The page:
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Mobile Mouse guide – remote control your Mac with an iPhone

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Forget conventional keyboard and mouse. Did you know you can control your Mac with your iPhone?

There are plenty of reasons you might want to do so, especially if you have a computer set up as a media center. Many people keep a Mac mini in a cupboard as a network drive, watch TV on an iMac from the sofa, or blast tunes from a MacBook while doing chores.

Setting up an iPhone as a glorified remote control means you can easily access playback controls or switch apps without getting up and clacking away at a desk.

If you think that sounds useful, here’s how to do it.

Getting set up

For this trick, you’ll need to install Mobile Mouse Remote on your iPhone and Mobile Mouse Server on the Mac you wish to control.

Open the Mac app first to prepare your computer for remote control. You’ll need to grant it some permissions – open System Preferences > Privacy & Security > Accessibility and toggle Mobile Mouse Server on. If you have any other firewall or antivirus software active, make sure to allow the connection there too.

Note that the app lives as an icon in the Mac’s top menu bar if you ever need to close it or adjust the settings.

Next, ensure both devices are connected to the same Wi-Fi network and fire up the iOS app. Press to Allow it to connect to devices on your local network and it will automatically search for your computer. In our testing, it connected within a few seconds. You’re now in control of your Mac!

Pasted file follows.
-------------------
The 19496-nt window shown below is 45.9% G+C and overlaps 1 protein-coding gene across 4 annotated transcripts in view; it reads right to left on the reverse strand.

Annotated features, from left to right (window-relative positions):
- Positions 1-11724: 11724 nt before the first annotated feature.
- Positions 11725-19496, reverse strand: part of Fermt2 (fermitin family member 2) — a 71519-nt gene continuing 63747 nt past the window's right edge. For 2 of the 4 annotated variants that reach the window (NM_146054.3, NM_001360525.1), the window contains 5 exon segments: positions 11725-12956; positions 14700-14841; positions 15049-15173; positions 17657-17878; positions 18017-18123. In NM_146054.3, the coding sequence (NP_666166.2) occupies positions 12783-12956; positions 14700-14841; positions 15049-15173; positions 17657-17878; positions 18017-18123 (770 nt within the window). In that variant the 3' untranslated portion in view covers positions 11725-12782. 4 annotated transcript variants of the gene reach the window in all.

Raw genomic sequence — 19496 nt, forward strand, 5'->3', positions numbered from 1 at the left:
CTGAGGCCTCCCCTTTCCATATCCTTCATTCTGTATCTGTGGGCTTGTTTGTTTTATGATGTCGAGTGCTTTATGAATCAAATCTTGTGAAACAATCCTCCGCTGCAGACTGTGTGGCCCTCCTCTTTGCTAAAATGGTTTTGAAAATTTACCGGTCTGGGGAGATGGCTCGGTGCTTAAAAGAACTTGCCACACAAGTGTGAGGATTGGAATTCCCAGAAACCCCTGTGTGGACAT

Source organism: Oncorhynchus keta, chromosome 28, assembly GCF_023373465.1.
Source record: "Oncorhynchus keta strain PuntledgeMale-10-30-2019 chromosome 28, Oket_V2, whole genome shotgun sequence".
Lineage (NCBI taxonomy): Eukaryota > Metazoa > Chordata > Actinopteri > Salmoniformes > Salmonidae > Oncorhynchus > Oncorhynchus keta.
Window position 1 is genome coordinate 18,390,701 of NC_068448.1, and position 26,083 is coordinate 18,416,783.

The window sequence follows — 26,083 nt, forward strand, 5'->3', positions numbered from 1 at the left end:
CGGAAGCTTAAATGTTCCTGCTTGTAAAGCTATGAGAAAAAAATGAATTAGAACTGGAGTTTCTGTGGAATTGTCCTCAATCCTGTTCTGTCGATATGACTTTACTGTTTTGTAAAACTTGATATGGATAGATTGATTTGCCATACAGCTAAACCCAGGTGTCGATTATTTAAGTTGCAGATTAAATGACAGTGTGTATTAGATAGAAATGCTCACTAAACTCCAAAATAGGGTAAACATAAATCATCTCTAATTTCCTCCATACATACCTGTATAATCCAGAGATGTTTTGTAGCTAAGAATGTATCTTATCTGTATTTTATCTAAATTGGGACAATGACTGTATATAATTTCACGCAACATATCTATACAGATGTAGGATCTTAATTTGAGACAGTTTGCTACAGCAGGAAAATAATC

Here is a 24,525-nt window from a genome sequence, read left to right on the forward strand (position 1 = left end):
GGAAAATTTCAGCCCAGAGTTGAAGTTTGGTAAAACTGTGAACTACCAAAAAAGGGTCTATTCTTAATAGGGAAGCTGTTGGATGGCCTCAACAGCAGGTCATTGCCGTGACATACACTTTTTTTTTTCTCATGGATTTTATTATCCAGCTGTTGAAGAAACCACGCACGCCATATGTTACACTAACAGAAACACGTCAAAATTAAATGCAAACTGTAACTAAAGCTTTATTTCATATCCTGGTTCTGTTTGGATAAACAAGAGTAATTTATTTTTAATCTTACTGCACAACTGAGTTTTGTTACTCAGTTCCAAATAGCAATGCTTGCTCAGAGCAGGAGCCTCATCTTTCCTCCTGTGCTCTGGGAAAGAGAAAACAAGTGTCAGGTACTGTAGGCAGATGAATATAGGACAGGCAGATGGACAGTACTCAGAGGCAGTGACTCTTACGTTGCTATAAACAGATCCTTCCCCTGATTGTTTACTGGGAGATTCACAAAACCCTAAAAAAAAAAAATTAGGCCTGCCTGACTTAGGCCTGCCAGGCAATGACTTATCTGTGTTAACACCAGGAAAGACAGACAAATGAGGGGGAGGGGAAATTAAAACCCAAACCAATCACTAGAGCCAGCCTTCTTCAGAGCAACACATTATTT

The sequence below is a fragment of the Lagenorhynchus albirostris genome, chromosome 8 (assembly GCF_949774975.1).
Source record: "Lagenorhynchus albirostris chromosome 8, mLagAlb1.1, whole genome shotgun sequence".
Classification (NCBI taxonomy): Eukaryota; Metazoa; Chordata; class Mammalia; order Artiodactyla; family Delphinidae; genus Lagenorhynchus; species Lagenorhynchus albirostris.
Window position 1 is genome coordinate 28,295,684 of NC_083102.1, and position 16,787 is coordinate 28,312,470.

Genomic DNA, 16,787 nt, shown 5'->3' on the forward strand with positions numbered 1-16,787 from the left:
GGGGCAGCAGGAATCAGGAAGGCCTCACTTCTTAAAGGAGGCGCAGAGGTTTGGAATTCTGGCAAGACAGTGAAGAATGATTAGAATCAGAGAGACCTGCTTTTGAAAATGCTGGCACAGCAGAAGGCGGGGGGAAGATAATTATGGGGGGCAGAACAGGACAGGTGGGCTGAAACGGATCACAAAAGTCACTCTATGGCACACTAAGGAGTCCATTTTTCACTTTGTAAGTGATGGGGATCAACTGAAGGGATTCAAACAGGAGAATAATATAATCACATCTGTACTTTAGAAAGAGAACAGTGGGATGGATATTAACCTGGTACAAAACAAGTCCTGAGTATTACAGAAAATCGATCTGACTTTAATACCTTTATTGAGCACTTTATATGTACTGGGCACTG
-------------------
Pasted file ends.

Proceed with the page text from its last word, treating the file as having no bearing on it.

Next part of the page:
Using the remote

Once you’re connected, you’ll probably want to know what Mobile Mouse Remote can do.

For starters, you can swipe anywhere across the top half of the screen to move the mouse cursor, much like using a trackpad. If you’re playing music, it’ll give you a preview – but you can swipe right over it, no bother.

Tap anywhere to click, or use the bar just above the keyboard as designated left- and right-click buttons. The yellow arrows in the middle act as a virtual scroll wheel – swipe across it to scroll vertically or horizontally around a page. If you’d rather use the entire screen, there’s a button to hide the keyboard.

Speaking of which, the keyboard mode is really clever. Obviously you can type as normal, but the row of buttons above the keyboard gives you a ton of other options. Tapping any of the icons to the left will hold down the shift, control, option, and command buttons respectively – handy for keyboard shortcuts.

The toggles to the right switch the keyboard to display function keys or a full number pad. There’s a camera icon that allows you to snap photos or scan documents, but it’s the final button that we found the most interesting.

Tap the rightmost icon to bring up a series of bespoke modules for various uses. The icons to the left allow you to switch between five different setups: music playback controls, web browsing shortcuts, a presentation remote, a drawing pad, and app dock. That final one replicates the dock on your Mac, giving quick access to open any of your favorite apps.

Magic mode

Finally, there’s something called the “in-air” mouse mode, and it might just blow your mind. Tap the button in the top right to switch modes and you’ll be presented with a minimal view that looks a bit like a regular mouse: left and right clicks, a scroll wheel, and a mysterious trigger top and center.

Press and hold this trigger and you can move the cursor by waving your hand around. Aim at the screen like you’re using a laser pointer, and as if by magic, the mouse will follow. Pretty neat, and super useful for live presentations. (By the way, if presentations are what you’ll be using this for, we’d recommend the $2 IAP to unlock the “pro presentation module” too.)